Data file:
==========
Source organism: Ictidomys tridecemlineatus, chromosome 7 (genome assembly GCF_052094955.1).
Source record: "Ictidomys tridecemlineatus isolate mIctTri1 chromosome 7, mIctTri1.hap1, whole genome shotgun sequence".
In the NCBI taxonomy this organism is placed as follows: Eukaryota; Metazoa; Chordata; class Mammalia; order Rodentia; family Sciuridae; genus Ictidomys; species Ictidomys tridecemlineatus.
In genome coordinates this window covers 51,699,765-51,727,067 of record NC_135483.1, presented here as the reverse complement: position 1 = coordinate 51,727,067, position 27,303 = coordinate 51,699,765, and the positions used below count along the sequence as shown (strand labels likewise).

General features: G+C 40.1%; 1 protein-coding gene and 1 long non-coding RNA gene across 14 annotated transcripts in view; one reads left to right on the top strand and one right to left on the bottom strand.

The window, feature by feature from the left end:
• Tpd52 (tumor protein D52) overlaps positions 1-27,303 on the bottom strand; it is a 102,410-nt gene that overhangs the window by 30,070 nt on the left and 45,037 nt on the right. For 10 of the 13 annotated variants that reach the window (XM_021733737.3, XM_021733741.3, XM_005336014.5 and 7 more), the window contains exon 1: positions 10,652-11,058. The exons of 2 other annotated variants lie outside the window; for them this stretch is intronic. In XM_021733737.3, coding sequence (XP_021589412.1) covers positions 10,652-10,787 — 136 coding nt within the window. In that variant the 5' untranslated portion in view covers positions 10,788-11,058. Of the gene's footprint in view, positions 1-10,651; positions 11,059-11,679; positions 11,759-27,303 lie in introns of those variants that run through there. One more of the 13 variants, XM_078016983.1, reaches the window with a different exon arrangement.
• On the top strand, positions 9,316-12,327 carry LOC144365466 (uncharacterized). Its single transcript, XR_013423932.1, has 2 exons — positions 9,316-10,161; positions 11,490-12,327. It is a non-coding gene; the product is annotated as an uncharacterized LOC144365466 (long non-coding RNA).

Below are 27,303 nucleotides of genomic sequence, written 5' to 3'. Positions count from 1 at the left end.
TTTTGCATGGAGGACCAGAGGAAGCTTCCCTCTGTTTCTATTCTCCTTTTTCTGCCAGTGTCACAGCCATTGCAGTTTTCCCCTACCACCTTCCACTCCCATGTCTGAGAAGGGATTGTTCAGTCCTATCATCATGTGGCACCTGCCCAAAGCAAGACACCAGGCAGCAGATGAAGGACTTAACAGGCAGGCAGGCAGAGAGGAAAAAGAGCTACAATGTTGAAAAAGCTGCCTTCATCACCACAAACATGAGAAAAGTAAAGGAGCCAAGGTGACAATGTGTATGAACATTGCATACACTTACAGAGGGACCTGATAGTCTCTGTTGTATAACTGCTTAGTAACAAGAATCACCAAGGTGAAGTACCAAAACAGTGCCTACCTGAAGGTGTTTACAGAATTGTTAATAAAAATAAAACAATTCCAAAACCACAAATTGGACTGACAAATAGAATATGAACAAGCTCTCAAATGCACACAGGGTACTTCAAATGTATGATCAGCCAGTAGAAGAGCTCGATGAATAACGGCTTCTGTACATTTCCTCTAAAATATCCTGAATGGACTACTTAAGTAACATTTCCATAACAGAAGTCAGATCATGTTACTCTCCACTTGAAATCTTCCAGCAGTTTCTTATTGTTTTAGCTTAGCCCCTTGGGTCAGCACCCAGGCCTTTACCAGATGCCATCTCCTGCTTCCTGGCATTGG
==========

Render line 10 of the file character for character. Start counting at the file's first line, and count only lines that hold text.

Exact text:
TTTTGCATGGAGGACCAGAGGAAGCTTCCCTCTGTTTCTATTCTCCTTTTTCTGCCAGTGTCACAGCCATTGCAGTTTTCCCCTACCACCTTCCACTCCCATGTCTGAGAAGGGATTGTTCAGTCCTATCATCATGTGGCACCTGCCCAAAGCAAGACACCAGGCAGCAGATGAAGGACTTAACAGGCAGGCAGGCAGAGAGGAAAAAGAGCTACAATGTTGAAAAAGCTGCCTTCATCACCACAAACATGAGAAAAGTAAAGGAGCCAAGGTGACAATGTGTATGAACATTGCATACACTTACAGAGGGACCTGATAGTCTCTGTTGTATAACTGCTTAGTAACAAGAATCACCAAGGTGAAGTACCAAAACAGTGCCTACCTGAAGGTGTTTACAGAATTGTTAATAAAAATAAAACAATTCCAAAACCACAAATTGGACTGACAAATAGAATATGAACAAGCTCTCAAATGCACACAGGGTACTTCAAATGTATGATCAGCCAGTAGAAGAGCTCGATGAATAACGGCTTCTGTACATTTCCTCTAAAATATCCTGAATGGACTACTTAAGTAACATTTCCATAACAGAAGTCAGATCATGTTACTCTCCACTTGAAATCTTCCAGCAGTTTCTTATTGTTTTAGCTTAGCCCCTTGGGTCAGCACCCAGGCCTTTACCAGATGCCATCTCCTGCTTCCTGGCATTGG